I'm taking apart a Pogoplug_V4_A1_V3.1, and I noticed this trace in a corner of a board, connected to the Marvell 88F6192 processor:

image of large part of board

closeup of pins

The trace itself is approx. 0.2Ω, and the resistor is approx. 0Ω. They are connected to pin 158 & 155, aka M_STARTBURST and M_STARTBURST_IN. According to the documentation:

Start Burst

88F619x indication of starting a burst read transaction. Asserted with the first M_CASn cycle of SDRAM access. NOTE: Must be routed on board to the SDRAM, and back to the 88F619x as M_STARTBURST_IN. For the recommended length calculation for this routing and termination requirements, see the 88F6180, 88F6190, 88F6192, and 88F6281 Design Guide.

This is interesting, because it's not connected to the SDRAM, it just goes in a big loop.

What is the purpose of this thing?

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    \$\begingroup\$ My guess would be that the total trace length is somehow matched to the traces going to/from the SDRAM, giving the processor the ability to measure the associated delay. \$\endgroup\$ – Dave Tweed Dec 31 '18 at 2:26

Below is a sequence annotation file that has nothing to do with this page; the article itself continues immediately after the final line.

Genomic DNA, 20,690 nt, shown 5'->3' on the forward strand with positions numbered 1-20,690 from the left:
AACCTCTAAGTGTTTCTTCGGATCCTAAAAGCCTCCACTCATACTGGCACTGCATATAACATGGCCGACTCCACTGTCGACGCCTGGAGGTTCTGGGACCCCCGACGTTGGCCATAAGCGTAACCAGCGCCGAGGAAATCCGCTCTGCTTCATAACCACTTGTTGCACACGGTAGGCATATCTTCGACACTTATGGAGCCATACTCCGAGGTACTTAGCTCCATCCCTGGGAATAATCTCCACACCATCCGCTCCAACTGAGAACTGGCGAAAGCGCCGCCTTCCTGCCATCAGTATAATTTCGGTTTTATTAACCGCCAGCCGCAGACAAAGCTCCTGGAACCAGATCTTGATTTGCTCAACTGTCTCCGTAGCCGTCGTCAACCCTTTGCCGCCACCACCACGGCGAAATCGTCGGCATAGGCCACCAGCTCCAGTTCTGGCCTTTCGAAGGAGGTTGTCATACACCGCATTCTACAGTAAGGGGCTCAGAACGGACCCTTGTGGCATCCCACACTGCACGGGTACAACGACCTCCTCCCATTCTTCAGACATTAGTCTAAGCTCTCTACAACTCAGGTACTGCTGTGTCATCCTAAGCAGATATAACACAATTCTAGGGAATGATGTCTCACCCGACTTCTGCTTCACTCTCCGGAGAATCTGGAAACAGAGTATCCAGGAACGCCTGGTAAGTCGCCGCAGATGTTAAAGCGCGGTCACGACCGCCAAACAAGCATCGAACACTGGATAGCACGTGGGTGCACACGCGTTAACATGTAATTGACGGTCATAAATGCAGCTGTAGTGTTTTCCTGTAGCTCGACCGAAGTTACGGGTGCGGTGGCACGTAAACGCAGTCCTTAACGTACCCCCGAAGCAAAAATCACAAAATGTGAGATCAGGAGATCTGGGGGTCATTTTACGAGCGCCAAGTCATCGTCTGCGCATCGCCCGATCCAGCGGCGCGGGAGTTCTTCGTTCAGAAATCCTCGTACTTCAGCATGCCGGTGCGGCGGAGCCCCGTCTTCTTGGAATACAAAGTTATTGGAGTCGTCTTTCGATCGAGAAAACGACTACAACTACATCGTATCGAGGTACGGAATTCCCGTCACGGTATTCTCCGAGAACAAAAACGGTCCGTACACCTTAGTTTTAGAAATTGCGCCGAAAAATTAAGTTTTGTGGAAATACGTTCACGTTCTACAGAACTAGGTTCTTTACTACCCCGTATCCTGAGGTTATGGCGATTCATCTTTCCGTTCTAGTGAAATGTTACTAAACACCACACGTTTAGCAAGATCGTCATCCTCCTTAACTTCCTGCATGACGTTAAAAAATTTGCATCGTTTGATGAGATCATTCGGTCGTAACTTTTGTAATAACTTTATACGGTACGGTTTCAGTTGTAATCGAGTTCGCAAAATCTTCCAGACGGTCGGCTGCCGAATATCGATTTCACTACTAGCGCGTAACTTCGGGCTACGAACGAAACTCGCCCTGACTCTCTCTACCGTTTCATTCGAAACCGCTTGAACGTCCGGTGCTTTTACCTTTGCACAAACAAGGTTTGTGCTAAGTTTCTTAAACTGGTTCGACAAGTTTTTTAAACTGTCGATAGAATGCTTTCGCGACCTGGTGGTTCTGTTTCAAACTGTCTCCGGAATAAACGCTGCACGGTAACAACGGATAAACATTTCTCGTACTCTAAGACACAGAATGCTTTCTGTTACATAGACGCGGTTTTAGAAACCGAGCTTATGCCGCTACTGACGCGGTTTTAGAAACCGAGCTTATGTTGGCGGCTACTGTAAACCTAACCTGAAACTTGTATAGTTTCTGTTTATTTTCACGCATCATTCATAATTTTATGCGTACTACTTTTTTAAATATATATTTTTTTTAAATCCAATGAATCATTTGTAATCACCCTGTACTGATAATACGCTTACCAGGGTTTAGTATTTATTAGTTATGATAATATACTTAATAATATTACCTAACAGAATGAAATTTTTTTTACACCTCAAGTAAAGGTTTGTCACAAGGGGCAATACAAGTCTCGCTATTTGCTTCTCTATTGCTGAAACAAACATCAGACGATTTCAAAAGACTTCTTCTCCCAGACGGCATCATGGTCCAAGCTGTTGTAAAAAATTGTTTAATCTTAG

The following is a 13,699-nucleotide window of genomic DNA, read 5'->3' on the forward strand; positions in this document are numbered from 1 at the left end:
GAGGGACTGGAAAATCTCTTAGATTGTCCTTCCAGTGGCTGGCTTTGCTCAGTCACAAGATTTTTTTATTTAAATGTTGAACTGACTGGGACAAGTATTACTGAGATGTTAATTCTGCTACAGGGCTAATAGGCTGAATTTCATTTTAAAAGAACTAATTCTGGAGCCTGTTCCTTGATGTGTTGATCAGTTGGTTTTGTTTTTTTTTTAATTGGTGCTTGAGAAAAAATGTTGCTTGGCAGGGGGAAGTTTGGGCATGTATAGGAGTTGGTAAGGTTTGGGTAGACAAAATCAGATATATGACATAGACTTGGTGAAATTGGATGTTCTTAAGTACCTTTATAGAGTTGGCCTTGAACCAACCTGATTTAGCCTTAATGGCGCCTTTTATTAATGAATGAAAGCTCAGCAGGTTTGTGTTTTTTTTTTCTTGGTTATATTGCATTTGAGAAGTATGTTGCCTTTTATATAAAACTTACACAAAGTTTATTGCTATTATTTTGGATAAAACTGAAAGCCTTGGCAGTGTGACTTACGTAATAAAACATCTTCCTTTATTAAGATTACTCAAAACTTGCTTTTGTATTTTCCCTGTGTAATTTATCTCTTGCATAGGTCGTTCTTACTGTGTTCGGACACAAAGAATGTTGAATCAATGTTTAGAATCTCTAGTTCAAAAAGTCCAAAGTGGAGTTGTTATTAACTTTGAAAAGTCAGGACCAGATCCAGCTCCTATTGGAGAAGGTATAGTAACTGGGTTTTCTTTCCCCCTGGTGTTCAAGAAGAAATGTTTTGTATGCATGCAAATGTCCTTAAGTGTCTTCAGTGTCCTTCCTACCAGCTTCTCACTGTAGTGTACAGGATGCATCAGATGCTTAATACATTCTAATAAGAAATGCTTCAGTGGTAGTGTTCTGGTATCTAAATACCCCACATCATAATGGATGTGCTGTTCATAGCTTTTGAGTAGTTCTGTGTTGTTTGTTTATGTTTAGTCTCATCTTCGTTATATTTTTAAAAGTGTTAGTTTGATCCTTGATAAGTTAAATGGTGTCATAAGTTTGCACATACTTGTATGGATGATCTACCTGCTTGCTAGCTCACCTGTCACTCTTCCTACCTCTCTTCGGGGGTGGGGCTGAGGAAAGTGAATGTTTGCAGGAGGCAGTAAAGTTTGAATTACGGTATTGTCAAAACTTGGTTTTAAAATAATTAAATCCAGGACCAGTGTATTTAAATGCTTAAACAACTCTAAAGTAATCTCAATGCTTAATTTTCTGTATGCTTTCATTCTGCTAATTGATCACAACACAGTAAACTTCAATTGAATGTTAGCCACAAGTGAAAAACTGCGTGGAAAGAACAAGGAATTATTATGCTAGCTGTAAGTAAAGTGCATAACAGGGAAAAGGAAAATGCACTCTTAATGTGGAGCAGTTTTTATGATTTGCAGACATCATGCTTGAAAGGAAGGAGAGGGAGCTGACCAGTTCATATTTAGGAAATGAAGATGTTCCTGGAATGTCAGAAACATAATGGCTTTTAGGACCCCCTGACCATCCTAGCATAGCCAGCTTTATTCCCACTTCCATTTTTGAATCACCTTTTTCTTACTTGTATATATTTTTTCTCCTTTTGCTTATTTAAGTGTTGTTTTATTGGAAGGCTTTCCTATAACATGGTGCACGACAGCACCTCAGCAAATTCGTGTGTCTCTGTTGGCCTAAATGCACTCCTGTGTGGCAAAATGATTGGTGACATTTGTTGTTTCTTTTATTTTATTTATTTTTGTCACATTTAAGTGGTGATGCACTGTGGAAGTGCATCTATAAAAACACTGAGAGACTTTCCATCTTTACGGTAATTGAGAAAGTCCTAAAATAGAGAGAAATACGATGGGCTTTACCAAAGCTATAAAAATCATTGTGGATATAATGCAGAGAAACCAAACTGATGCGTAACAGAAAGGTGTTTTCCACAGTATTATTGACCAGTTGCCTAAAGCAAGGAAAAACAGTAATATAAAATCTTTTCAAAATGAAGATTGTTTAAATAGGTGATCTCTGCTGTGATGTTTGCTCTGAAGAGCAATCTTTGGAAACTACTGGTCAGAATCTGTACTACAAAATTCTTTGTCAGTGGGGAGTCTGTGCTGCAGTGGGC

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    \$\begingroup\$ The xxx ps delay might also prevent a race condition for timing \$\endgroup\$ – Sunnyskyguy EE75 Dec 31 '18 at 2:33
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    \$\begingroup\$ Zig-zag patterns are a way of delaying data signals so they arrive at the same time. Clock and read/write strobes also use them as they need to arrive later than the data signals. As Dave Tweed mentioned in a comment there can be a isolated trace used as a flight-time reference. These chips measure time in nanoseconds or even picoseconds. \$\endgroup\$ – Sparky256 Dec 31 '18 at 3:59

The point is not to connect to the ram, but to provide a reference for the timing delay caused by the signal propagating to the ram. The thing probably drives startbust at the same time it dispatches the read burst command to the ram, but does not try to actually read until shortly after the startburst in pin becomes asserted.

It is a way to avoid having the configure the memory controller timings for each specific board layout.

I kind of wish more high speed memory interfaces did this, it would cut out a lot of annoying faffing about.


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